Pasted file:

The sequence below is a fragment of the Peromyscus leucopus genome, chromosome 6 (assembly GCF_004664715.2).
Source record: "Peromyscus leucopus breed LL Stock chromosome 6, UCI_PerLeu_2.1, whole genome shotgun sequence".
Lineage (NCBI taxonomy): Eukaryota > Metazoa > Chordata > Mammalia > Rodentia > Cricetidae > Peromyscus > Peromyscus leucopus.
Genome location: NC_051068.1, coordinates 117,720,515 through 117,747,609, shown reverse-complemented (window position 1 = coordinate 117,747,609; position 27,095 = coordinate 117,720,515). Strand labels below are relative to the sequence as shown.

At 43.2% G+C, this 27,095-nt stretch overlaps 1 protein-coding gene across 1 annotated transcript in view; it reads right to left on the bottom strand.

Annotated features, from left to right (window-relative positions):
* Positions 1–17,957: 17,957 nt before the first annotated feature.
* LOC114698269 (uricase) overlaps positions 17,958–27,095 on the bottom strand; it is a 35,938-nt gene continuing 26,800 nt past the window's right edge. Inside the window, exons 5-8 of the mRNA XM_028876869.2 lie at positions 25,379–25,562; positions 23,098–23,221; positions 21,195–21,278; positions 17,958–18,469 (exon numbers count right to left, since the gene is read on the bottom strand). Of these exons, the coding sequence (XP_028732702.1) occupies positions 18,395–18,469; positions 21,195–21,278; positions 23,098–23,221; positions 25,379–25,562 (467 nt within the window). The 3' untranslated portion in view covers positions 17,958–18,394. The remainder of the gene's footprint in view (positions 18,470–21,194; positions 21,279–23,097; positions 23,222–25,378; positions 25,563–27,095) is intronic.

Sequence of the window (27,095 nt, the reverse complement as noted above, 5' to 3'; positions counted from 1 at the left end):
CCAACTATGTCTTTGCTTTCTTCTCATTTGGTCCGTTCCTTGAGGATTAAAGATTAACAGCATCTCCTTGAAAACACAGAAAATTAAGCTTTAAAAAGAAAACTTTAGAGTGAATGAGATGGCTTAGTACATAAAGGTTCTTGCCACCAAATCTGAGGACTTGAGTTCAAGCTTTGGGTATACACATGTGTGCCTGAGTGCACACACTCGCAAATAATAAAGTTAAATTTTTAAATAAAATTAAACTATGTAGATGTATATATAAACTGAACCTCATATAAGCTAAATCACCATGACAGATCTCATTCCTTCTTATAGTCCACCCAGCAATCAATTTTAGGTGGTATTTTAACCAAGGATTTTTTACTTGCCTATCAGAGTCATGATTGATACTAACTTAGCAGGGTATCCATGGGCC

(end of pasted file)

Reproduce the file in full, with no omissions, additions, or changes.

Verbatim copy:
The sequence below is a fragment of the Peromyscus leucopus genome, chromosome 6 (assembly GCF_004664715.2).
Source record: "Peromyscus leucopus breed LL Stock chromosome 6, UCI_PerLeu_2.1, whole genome shotgun sequence".
Lineage (NCBI taxonomy): Eukaryota > Metazoa > Chordata > Mammalia > Rodentia > Cricetidae > Peromyscus > Peromyscus leucopus.
Genome location: NC_051068.1, coordinates 117,720,515 through 117,747,609, shown reverse-complemented (window position 1 = coordinate 117,747,609; position 27,095 = coordinate 117,720,515). Strand labels below are relative to the sequence as shown.

At 43.2% G+C, this 27,095-nt stretch overlaps 1 protein-coding gene across 1 annotated transcript in view; it reads right to left on the bottom strand.

Annotated features, from left to right (window-relative positions):
* Positions 1–17,957: 17,957 nt before the first annotated feature.
* LOC114698269 (uricase) overlaps positions 17,958–27,095 on the bottom strand; it is a 35,938-nt gene continuing 26,800 nt past the window's right edge. Inside the window, exons 5-8 of the mRNA XM_028876869.2 lie at positions 25,379–25,562; positions 23,098–23,221; positions 21,195–21,278; positions 17,958–18,469 (exon numbers count right to left, since the gene is read on the bottom strand). Of these exons, the coding sequence (XP_028732702.1) occupies positions 18,395–18,469; positions 21,195–21,278; positions 23,098–23,221; positions 25,379–25,562 (467 nt within the window). The 3' untranslated portion in view covers positions 17,958–18,394. The remainder of the gene's footprint in view (positions 18,470–21,194; positions 21,279–23,097; positions 23,222–25,378; positions 25,563–27,095) is intronic.

Sequence of the window (27,095 nt, the reverse complement as noted above, 5' to 3'; positions counted from 1 at the left end):
CCAACTATGTCTTTGCTTTCTTCTCATTTGGTCCGTTCCTTGAGGATTAAAGATTAACAGCATCTCCTTGAAAACACAGAAAATTAAGCTTTAAAAAGAAAACTTTAGAGTGAATGAGATGGCTTAGTACATAAAGGTTCTTGCCACCAAATCTGAGGACTTGAGTTCAAGCTTTGGGTATACACATGTGTGCCTGAGTGCACACACTCGCAAATAATAAAGTTAAATTTTTAAATAAAATTAAACTATGTAGATGTATATATAAACTGAACCTCATATAAGCTAAATCACCATGACAGATCTCATTCCTTCTTATAGTCCACCCAGCAATCAATTTTAGGTGGTATTTTAACCAAGGATTTTTTACTTGCCTATCAGAGTCATGATTGATACTAACTTAGCAGGGTATCCATGGGCC